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Illustrator Cory Mills determined to ‘Enter Zion’

Published:Tuesday | August 20, 2019 | 12:00 AMKimberley Small /Staff Reporter
Working cover art for ‘Enter Zion’.
Main character Imani Bailey.
Enter Zion main character, Kevon Evans
Caricature of Cory Mills.

Jamaica’s animation sector is flegdling but keeps on a determined path because of people like Cory Mills. As the sector develops and is steered towards becoming a functioning, profitable industry, creatives like Mills are playing their part to develop original, unique and relatable content that will set standards and define the island’s distinct aesthetic and storytelling elements. And so Mills is ploughing full-speed ahead with the development of his comic, Enter Zion.

If all goes according to plan, Enter Zion will be further developed into a game. If Mills gets to his ultimate goal, the story will blossom bigger, into an animated series.

“The first chapter is already complete. But you know, I need to create more so that when I’m ready to post, it’s more consistent. Hopefully by the end of this year, I’ll be issuing out different chapters,” Mills told The Gleaner.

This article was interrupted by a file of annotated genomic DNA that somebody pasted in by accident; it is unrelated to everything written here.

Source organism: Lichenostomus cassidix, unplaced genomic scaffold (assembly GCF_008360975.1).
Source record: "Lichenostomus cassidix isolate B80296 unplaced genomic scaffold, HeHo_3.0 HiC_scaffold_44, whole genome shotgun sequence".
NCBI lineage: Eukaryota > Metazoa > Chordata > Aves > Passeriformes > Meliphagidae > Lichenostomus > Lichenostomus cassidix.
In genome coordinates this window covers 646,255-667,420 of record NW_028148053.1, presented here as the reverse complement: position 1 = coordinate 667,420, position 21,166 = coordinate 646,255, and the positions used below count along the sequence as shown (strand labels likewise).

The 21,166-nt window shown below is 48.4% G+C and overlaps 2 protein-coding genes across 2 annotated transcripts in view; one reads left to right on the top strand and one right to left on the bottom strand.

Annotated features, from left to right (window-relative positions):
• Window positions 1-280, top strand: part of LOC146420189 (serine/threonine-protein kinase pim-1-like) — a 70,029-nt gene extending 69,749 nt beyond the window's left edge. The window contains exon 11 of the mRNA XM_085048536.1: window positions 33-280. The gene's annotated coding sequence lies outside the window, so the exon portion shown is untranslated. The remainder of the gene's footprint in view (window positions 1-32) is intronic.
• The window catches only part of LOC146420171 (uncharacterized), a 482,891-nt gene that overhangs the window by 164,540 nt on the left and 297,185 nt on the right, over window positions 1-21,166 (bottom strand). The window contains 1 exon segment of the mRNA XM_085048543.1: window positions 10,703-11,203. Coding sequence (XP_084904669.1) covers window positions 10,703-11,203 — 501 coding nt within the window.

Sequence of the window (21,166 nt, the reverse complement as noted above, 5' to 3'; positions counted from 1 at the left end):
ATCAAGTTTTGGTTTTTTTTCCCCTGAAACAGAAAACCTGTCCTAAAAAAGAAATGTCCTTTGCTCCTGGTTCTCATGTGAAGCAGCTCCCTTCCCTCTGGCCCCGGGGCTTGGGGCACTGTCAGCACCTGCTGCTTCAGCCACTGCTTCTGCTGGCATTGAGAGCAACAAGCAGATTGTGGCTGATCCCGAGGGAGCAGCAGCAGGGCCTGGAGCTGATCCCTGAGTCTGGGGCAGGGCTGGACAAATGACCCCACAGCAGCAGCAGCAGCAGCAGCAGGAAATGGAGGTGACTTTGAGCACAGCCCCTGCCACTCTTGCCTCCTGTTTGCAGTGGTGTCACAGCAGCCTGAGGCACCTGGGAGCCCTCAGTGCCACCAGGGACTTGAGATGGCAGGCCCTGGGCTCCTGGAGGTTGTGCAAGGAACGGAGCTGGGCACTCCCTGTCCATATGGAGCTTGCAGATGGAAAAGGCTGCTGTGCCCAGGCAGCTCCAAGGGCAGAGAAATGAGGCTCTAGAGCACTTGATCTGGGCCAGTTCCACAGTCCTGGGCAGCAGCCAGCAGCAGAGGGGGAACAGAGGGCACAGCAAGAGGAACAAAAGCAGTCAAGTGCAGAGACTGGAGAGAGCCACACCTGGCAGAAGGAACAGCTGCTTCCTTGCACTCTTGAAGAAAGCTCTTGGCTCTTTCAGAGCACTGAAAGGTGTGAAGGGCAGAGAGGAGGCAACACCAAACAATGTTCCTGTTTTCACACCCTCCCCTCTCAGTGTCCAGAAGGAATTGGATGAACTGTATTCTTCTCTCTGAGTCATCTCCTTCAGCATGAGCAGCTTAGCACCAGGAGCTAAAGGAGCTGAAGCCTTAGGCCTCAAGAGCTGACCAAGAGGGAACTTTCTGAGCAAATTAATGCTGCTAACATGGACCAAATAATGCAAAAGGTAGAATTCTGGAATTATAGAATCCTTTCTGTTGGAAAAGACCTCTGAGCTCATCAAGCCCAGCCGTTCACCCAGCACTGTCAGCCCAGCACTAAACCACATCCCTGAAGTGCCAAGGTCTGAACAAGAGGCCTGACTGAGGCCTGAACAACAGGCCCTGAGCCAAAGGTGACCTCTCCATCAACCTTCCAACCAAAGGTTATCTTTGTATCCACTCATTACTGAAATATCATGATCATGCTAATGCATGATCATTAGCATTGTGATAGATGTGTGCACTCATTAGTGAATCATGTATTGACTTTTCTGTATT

Enter Zion is a surrealist adventure story, with alternate dimensions to boot. “It’s about two dimensions – two different worlds. One is the world we know, and then you have another dimension which is like a remix of the world we know,” Mills explained.

Kevon & Imani

Rooted in Jamaican culture, propelled by Rastafarian elements while retaining other African influences, Enter Zion will tell the story of warriors and their fight for freedom. Mills shared some story details, particularly of his two main characters named Kevon Evans and Imani Bailey.

“Kevon is a part of the story where he unlocks powers from a magical plant. This plant gives him powers and introduces him to this new world. Imani is another main character, a warrior. She has been training to be a warrior. And she is someone that helps Kevon go through his transformation,” Mills explained.

Once exposed to this new, ‘remixed’ world, Kevon realises that it is in conflict. “There is one faction that is trying to oppress Rastafarian youth by monopolising cannabis – one of the main power sources in that dimension.” But besides the inter-dimensional intrigue, Mills’ focus is to show people around the world the many elements that make up Jamaican and Rastafari cultures in a ‘fun way’.


As a comic is already in development for Enter Zion, a game will be developed by Gizzada – a local software development company focused on the lives and economy of the Caribbean community. But the finish line is still out of sight. In order to get to the point of animating the story, Mills will still need more hands on deck.

“Because I also want to create an animated series for this project. There is always help needed. It’s just a matter of labour. There are other creatives needed to make things go smoother. I would need more animators, artists, sound designers and developers … I would just need more creatives around me to get things done quicker.”